Saturday, November 21, 2009

Abstractions Always Leak - DUH!

I was lurking in my favorite IRC channel today, and not-so-calmly
read as a fellow user blathered on about wanting to provide useful
exercises to help inculcate a better eye for abstraction. Now, while
as explained in this form, I see no problem with this, one of the
other denizens of the channel raised a minor objection to the idea
as being in a way, the opposite of abstraction, to which the original
fellow replied with how it wasn't, since "abstractions leak." Now,
I know for a fact that this person is miles ahead of me in every
positive way to measure computer skill, and better off in many other
ways not relating directly to said skill (i.e., I'm sure the person is
younger, fitter physically, and likely more handsome than I).
However, there is one place where I have him beat - this is my blog
- and I'm going to unfairly exploit my tiny advantage as far as
possible, starting with reiterating my title:

Abstractions Always Leak - DUH!

First off, I want to make sure I'm being clear: I'm not trying
to insinuate that this fellow is any less knowledgeable than I am;
I think I made it clear that he is miles ahead of me in CS
knowledge, technical ability, scholastic achievement, academic
talent and industrial usefulness. I'm just using his remarks
completely out of context as a means to spout off on a topic
only tangentially relevant to his remarks, and utterly underestimating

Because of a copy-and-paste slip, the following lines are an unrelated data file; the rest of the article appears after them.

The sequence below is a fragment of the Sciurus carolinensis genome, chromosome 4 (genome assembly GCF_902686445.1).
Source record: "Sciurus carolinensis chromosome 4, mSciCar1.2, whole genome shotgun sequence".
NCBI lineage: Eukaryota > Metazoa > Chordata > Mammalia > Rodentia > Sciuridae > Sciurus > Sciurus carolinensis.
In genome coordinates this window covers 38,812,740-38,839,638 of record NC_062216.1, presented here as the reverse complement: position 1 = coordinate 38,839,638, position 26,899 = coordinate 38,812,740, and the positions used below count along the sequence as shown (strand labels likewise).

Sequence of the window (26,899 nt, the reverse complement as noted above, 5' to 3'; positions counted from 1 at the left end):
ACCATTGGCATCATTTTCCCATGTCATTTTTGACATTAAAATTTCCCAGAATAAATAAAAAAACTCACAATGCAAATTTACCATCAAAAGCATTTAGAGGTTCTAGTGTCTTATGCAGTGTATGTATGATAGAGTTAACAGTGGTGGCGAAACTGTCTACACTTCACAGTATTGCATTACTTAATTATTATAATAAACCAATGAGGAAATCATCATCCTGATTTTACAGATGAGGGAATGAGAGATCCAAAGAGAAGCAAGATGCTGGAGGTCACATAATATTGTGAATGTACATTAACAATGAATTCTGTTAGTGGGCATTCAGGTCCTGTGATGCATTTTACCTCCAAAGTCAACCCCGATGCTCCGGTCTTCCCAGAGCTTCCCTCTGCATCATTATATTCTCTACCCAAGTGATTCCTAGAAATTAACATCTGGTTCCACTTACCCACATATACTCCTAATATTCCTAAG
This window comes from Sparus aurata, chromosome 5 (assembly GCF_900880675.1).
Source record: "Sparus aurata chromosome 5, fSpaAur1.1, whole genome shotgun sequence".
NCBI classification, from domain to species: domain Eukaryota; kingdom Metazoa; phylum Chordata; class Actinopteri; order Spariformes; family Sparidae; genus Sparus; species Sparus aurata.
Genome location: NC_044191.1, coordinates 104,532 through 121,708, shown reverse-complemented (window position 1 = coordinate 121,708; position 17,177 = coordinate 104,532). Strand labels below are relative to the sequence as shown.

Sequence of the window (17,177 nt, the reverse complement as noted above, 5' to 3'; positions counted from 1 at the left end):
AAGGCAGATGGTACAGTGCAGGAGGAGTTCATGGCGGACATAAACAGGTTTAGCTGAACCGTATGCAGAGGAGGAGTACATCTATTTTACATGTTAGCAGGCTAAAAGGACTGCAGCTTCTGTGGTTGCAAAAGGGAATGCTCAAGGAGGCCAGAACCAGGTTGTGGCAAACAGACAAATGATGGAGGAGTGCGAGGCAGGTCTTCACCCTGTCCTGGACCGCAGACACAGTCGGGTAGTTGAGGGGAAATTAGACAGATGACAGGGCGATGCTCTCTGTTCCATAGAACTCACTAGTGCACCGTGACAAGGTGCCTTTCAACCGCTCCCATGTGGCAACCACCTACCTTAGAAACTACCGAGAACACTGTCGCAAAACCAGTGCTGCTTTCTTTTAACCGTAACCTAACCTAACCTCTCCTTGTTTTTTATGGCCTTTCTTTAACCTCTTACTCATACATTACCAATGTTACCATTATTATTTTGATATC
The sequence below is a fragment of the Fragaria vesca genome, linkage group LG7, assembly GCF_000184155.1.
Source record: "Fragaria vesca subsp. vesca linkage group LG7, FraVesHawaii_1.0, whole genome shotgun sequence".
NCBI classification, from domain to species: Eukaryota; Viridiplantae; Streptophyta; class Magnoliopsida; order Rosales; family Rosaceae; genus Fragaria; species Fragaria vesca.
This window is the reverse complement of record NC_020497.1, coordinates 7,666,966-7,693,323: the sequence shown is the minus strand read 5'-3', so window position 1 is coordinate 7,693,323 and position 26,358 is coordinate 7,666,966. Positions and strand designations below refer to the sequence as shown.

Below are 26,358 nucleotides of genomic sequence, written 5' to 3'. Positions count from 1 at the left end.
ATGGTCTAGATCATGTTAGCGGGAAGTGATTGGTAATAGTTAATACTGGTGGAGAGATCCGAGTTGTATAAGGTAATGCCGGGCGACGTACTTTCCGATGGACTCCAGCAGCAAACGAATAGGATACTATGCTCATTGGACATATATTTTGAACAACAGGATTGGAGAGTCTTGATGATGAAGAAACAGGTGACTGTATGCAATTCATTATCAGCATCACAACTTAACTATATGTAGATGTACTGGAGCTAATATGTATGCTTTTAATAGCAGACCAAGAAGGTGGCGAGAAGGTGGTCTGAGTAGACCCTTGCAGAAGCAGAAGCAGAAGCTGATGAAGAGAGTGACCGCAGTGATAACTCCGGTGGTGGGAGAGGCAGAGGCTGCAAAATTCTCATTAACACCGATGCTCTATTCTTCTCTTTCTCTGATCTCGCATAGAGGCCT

his understanding of the topic. Remember, I've already stated:
I'm the dumb one in the line-up. Also, once again: this is my blog.
His is much clearer, relevant, enlightening and fun to read.

Okay, now that I've wasted everyone's time with all of my caveats,
let's go back to my original point: abstractions. They leak. Duh.
To start, abstractions are metaphors. They are encoded means of
make-believe and pretend. They are "what-if" in software form.
As such, they are meant to go so far in the world of "let's pretend",
and no farther. Unfortunately, most of the software industry is
based on folks who don't know what they want in software, and
are at times talented enough to craft some that works well enough
at a task that other people are willing to pay for its use. Part of the
fun of Computer Science (yes, yes, it isn't really about computers
as such, but what can be done with one) is finding out how far we
can push the abstraction and when it "leaks", how does it leak,
and why. The most important part about finding where the leak
begins in that we can put up a nice friendly sign and warn people
"here there be Monsters!", i.e. "Just (Don't) Do It". Those are the
two most important things to know about an abstraction, or
a metaphor in general, how it applies, and how it doesn't. When
you tell someone "it's raining cats and dogs," you have to know
stepping in a poodle is a joke, otherwise it isn't funny, except
to others laughing at you. Even then, it isn't really that funny, 'cause
you'd have to be an alien, or a Turing Test-flunking computer not
to recognize that old joke.

But I digress.

So, I guess there are three main points to a metaphor, what's
the comparison between, how does it hold, and where does it leak.
Then you can figure out how you can rely on it to give you good
answers about the first thing, or on something else entirely that
uses a useful characteristic.

Just watch out for those leaks. You don't want to step in a schnauzer.